Section: Music

Category: Feature Stories

2013-03-17 23:09:53

With one foot on the familiar, sturdy dock of 19th Century Romanticism and the other in the precarious boat of innovative and demanding 20th Century Modernism, the Quad City Symphony was able in its March 9 concert to demonstrate diametrically different musical styles without drowning – but not without getting wet.

Without a guest soloist to share the stage and musical load, Music Director and Conductor Mark Russell Smith and the Quad City Symphony showcased two iconic Russian pieces for virtuoso orchestra: Maurice Ravel’s orchestration of Modest Mussorgsky’s Pictures at an Exhibition and Igor Stravinsky’s The Rite of Spring. Either piece by itself would have been considered a featured work, but together they were a grueling concerto for orchestra that required the musicians to perform as though each was a soloist.

Both compositions are musical depictions of works from other artistic disciplines: The Rite (a piece of Modernism first performed in 1913) accompanied an original story ballet, and Pictures (first composed in the late Romantic style period in 1874) described the subjects of paintings by Viktor Hartmann. Both composers used variations in orchestration, tempo, tonality, and melodic texture to differentiate the subject matter or plot of each painting or dance. But the orchestra struggled with the radically different use of these elements, and as a result the contrast between Romanticism and Modernism wasn’t always clearly demonstrated in the performance.


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Stravinsky’s “Rite” of Passage: The Quad City Symphony Performs “The Rite of Spring,” March 9 and 10
Written By: Jeff Ignatius
Section: Music

Category: Feature Stories

2013-02-28 20:20:02

Igor StravinskyWithin seconds of the new ballet’s unusual musical beginning – a solo bassoon – the audience began hissing and making comments. As the music burst into unchanging pitches of repeated rhythmic patterns, the curtain opened with strangely costumed dancers stamping their feet in a pigeon-toed position. No traditional tutus and toe shoes here; they wore long-sleeved dresses, headbands, and cross-laced leggings into moccasin-type shoes.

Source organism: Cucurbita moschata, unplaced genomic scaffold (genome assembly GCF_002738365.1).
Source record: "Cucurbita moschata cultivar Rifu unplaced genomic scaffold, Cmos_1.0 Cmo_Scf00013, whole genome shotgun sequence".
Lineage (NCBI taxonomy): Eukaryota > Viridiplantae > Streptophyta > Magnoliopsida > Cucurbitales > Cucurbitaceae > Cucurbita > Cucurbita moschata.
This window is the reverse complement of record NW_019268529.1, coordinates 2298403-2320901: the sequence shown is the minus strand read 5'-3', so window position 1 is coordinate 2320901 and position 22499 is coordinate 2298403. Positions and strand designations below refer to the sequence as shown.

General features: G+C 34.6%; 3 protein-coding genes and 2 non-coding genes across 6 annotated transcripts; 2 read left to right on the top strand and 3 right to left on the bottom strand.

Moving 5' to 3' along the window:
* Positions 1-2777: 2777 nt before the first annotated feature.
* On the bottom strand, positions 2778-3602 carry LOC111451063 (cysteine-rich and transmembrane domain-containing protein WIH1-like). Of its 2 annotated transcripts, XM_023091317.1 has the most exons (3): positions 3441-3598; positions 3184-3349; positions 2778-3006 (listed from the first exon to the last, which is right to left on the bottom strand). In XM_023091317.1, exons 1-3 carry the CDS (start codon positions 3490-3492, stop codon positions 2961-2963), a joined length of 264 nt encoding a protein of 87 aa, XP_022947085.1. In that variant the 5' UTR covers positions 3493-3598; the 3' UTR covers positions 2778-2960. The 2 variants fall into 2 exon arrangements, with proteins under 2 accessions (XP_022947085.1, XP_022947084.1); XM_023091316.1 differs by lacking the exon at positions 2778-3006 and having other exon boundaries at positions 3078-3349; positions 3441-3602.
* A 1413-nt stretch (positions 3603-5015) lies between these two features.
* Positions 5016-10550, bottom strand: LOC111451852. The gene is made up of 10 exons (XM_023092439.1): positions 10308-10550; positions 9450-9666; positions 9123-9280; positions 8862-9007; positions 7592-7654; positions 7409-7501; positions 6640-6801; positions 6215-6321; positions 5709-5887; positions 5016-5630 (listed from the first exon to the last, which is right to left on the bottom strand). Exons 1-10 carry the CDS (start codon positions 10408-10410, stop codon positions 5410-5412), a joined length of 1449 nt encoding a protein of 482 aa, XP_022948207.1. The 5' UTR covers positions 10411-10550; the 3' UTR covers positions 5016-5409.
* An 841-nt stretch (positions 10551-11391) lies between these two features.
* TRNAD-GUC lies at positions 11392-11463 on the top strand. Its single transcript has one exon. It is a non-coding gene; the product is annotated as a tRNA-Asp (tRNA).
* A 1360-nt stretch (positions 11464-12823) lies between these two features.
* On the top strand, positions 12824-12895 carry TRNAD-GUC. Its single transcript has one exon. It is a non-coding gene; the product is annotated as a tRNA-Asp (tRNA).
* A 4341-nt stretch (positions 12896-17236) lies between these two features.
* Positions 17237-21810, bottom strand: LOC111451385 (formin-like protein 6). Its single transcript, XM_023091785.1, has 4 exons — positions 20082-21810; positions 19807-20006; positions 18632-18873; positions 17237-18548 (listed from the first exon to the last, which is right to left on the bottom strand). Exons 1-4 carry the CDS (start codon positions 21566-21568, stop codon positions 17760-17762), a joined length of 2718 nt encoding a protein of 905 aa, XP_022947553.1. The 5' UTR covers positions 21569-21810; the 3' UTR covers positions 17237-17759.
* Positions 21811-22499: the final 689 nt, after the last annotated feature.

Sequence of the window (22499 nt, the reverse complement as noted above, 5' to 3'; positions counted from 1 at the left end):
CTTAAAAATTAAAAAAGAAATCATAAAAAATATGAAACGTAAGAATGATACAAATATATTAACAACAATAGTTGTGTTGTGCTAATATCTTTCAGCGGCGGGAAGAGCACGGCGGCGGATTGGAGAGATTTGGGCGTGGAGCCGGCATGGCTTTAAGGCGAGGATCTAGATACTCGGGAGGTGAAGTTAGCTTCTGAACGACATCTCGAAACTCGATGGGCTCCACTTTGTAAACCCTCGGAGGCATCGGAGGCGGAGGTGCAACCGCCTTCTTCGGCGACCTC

Members of the audience, thinking they were being mocked, started throwing whatever they could grab at the dancers and orchestra. Other audience members tried to stop, or at least restrain, the angry protesters by beating them with canes, hats, and coats, or shouting them down. The uproar became so loud that the dancers were unable to hear the orchestra. Disgusted by the fracas, the composer left his seat for the backstage wings, where the choreographer was calling out the rhythmic counts for the on-stage dancers.

After roughly 40 of the worst offenders were extricated by ushers and management, order was finally restored midway through the performance, and the remainder of the ballet was presented to an attentive though stunned audience.

At the conclusion, the response was mixed: Some were outraged by the raw music and unconventional choreography, but others gave the performers and composer several curtain calls and were intrigued by how, with his music, Igor Stravinsky could resolve the contradiction between a modern symphony orchestra and scenes of ancient tribal rituals. And it was how he solved the problem that changed music history.

It was May 1913, and Stravinsky’s The Rite of Spring: Scenes of Pagan Russia was being debuted at the month-old Théâtre des Champs-Élysées in Paris. The near-riot was perhaps appropriate for a piece that revolutionized musical thinking, elevated rhythm to its own art form, and stands as arguably the most important composition of the 20th Century. Now, 100 years later, the Quad City Symphony Orchestra will perform The Rite at its March concerts.